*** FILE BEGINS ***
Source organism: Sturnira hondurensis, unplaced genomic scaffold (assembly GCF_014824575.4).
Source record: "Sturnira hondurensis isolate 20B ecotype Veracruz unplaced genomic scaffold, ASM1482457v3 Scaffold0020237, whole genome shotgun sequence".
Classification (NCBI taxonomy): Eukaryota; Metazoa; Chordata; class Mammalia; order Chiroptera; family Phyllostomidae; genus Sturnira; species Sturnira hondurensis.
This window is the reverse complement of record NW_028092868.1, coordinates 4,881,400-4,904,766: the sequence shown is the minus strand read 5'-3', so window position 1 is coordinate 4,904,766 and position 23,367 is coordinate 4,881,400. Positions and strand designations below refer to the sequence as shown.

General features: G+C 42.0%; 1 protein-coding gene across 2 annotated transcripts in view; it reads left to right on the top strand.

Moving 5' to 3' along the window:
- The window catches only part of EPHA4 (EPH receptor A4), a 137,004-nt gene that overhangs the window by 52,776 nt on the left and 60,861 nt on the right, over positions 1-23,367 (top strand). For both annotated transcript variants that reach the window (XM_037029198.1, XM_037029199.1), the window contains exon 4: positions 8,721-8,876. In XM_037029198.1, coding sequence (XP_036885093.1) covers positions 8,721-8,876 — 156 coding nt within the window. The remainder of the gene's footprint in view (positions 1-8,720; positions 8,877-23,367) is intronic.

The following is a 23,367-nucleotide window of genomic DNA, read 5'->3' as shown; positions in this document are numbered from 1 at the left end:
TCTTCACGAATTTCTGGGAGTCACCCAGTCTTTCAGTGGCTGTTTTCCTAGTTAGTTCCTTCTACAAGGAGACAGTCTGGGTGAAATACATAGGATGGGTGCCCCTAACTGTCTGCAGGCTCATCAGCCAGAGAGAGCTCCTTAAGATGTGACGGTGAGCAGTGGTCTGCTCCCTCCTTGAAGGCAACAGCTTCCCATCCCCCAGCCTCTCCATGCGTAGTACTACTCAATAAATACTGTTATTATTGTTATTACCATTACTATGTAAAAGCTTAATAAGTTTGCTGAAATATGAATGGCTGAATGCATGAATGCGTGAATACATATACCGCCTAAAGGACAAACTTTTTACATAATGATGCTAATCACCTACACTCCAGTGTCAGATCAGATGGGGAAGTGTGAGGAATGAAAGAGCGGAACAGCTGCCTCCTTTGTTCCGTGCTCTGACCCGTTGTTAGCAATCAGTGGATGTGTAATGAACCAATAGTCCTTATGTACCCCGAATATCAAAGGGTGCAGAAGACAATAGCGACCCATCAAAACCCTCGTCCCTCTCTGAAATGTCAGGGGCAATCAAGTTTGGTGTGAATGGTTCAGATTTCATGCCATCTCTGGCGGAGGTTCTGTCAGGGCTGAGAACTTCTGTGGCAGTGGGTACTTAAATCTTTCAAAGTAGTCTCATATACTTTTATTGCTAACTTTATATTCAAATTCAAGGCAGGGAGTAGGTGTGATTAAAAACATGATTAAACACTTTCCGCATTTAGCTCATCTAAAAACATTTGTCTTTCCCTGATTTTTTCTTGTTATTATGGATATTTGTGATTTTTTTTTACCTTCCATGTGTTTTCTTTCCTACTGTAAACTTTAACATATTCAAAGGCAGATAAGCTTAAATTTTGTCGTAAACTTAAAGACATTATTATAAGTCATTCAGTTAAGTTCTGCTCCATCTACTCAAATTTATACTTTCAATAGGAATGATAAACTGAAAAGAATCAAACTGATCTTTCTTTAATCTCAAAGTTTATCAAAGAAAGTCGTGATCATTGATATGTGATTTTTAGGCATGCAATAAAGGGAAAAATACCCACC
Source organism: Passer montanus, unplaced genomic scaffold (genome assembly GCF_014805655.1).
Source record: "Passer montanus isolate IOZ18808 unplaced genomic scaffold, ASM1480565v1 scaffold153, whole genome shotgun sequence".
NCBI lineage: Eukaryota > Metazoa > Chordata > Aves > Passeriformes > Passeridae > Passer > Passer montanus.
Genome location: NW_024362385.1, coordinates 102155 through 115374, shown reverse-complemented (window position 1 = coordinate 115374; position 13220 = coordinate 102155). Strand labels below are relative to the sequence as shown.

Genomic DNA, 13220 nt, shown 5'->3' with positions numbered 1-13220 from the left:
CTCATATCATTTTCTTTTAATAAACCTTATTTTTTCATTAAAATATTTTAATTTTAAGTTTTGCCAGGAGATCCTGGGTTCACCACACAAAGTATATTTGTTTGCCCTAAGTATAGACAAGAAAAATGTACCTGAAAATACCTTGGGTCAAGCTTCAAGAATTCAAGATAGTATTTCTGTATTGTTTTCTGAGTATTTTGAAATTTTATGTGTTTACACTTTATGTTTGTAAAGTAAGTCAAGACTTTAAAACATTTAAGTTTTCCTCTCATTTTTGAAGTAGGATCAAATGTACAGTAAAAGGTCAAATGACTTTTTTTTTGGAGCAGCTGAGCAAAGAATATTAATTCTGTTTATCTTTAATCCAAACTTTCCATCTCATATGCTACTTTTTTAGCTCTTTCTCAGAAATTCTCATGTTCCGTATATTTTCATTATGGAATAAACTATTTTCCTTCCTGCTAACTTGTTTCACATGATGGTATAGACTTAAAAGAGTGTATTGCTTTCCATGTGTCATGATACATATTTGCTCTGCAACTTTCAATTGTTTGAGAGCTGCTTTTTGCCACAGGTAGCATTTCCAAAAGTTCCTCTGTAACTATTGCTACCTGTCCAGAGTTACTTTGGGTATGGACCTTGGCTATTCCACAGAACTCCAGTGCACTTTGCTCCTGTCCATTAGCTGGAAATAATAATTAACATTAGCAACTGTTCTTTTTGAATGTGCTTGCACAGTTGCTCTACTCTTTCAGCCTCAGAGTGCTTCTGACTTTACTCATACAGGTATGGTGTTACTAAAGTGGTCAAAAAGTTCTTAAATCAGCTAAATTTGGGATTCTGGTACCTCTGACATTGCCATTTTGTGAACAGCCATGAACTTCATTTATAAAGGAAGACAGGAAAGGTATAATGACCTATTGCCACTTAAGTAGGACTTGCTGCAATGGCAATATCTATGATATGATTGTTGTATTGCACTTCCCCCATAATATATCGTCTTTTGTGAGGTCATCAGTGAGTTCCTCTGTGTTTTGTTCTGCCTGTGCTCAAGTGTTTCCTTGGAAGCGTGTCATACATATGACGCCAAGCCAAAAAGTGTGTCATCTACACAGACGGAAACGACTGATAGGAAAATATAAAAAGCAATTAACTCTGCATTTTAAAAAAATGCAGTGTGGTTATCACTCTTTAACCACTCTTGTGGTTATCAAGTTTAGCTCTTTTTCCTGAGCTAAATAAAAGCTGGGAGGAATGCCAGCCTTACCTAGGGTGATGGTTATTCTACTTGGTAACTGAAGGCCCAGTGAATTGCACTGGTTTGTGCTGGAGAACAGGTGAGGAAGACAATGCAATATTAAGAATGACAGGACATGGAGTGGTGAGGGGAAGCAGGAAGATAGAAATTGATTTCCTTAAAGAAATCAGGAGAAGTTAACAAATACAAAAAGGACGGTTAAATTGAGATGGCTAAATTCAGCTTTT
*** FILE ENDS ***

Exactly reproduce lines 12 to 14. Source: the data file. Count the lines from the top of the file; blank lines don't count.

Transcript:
NCBI lineage: Eukaryota > Metazoa > Chordata > Aves > Passeriformes > Passeridae > Passer > Passer montanus.
Genome location: NW_024362385.1, coordinates 102155 through 115374, shown reverse-complemented (window position 1 = coordinate 115374; position 13220 = coordinate 102155). Strand labels below are relative to the sequence as shown.

Genomic DNA, 13220 nt, shown 5'->3' with positions numbered 1-13220 from the left: